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International Journal of Hypertension
Volume 2012, Article ID 257501, 6 pages
http://dx.doi.org/10.1155/2012/257501
Clinical Study

Evaluation of Clinical Variables Associated with Increased Carotid Intima-Media Thickness in Middle-Aged Hypertensive Women

1Department of Clinical Medicine, State University of Rio de Janeiro, Rua Vinte e Oito de Setembro, 77, Sala 329—Vila Isabel, 20551-030—Rio de Janeiro, RJ, Brazil
2Institution of Nutrition, State University of Rio de Janeiro, Rua Vinte e Oito de Setembro, 77, Sala 329, Vila Isabel, 20551-030 Rio de Janeiro, RJ, Brazil

Received 3 February 2012; Accepted 9 April 2012

Academic Editor: Agostino Virdis

Copyright © 2012 Michelle Trindade et al. This is an open access article distributed under the Creative Commons Attribution License, which permits unrestricted use, distribution, and reproduction in any medium, provided the original work is properly cited.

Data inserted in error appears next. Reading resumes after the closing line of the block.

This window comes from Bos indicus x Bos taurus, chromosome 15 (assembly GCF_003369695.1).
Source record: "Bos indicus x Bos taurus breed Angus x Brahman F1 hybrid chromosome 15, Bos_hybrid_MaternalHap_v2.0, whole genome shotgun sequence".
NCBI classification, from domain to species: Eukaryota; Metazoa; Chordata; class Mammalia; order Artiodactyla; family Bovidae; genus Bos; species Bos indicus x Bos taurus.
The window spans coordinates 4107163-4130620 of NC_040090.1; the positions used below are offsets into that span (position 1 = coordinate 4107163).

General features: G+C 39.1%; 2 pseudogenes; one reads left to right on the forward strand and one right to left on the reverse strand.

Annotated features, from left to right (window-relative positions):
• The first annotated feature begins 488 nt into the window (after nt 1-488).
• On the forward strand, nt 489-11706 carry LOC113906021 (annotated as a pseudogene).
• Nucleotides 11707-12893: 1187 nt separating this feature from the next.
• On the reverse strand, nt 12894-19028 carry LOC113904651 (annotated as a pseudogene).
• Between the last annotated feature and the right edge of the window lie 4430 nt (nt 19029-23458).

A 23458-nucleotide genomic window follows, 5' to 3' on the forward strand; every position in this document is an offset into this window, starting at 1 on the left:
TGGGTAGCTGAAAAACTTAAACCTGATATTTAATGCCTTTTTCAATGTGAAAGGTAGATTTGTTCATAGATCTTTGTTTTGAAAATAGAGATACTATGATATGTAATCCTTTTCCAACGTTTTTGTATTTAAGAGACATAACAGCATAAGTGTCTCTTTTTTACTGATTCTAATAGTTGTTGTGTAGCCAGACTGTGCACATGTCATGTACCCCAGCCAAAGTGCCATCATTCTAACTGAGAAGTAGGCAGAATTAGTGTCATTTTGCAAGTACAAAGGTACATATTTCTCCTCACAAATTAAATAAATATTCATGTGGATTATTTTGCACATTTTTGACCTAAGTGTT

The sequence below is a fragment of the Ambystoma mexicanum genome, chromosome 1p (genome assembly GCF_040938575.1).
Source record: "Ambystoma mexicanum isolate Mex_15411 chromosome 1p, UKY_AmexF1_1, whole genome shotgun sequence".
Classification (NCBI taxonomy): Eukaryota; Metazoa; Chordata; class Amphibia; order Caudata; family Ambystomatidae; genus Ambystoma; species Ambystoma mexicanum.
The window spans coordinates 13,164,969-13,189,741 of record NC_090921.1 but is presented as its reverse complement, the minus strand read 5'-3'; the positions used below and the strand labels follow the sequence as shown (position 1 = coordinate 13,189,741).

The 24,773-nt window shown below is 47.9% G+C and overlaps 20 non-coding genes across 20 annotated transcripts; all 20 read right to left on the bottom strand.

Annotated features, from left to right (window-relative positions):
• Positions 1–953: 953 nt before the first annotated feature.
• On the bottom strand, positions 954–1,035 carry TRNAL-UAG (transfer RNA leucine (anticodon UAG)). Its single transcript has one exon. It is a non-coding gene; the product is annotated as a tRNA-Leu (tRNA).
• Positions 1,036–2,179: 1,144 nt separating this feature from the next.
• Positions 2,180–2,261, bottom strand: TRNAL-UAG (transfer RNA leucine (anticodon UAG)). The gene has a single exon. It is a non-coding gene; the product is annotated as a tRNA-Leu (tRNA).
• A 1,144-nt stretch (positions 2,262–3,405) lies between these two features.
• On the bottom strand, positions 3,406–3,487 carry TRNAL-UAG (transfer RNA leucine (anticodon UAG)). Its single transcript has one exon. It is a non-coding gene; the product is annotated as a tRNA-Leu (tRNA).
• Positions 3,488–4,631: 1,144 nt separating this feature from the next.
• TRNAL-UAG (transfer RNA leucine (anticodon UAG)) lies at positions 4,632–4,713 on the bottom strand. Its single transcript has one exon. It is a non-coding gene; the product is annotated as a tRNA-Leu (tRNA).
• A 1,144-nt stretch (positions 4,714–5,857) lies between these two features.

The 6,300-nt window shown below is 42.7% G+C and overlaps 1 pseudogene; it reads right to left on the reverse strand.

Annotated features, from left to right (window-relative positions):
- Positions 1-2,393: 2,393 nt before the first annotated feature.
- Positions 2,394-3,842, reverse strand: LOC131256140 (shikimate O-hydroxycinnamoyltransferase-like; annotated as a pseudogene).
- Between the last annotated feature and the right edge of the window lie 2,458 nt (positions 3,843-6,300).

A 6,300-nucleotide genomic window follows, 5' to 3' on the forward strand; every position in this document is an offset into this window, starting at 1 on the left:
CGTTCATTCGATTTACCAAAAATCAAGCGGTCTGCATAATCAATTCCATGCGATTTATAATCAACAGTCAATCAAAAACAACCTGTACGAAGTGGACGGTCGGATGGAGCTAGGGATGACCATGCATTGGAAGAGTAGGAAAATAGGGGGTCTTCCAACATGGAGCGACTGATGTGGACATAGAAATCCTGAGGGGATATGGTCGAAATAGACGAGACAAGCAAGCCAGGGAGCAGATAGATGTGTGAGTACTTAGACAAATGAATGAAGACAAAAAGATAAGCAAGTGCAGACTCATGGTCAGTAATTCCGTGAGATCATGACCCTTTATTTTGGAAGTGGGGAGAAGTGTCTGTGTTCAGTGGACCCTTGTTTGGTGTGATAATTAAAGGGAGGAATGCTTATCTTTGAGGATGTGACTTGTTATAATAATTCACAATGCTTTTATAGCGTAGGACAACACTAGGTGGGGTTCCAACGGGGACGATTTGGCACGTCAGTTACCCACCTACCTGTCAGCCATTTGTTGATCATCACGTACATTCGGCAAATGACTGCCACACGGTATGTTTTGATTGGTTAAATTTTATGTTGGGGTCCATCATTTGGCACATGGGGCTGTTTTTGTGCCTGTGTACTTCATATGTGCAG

Abstract

It has been previously documented that carotid intima-media thickness (cIMT) is a predictor of cardiovascular disease. The aim of this study was to identify clinical parameters associated with an increased cIMT treated hypertensive women. Female patients ( ) with essential hypertension, aged 40–65 years, were included in this study. Vascular ultrasound was performed and the patients were divided into two groups according to the values of cIMT (< or ≥0.9 mm). Patients with greater cIMT presented significantly higher systolic blood pressure and pulse pressure. Serum HDL-cholesterol was significantly lower and CRP was significantly higher in the same group. There was a significant correlation between cIMT and age ( , ), systolic blood pressure ( , ), pulse pressure ( , ), and LDL-cholesterol ( , ). cIMT was correlated to CRP ( , ) and negatively correlated to HDL-cholesterol ( , ). In logistic regression, only HDL-cholesterol, CRP, and pulse pressure were shown to be independent variables associated to increased cIMT. In conclusion, pulse pressure, HDL-cholesterol, and CRP are variables correlated with cIMT in treated hypertensive women.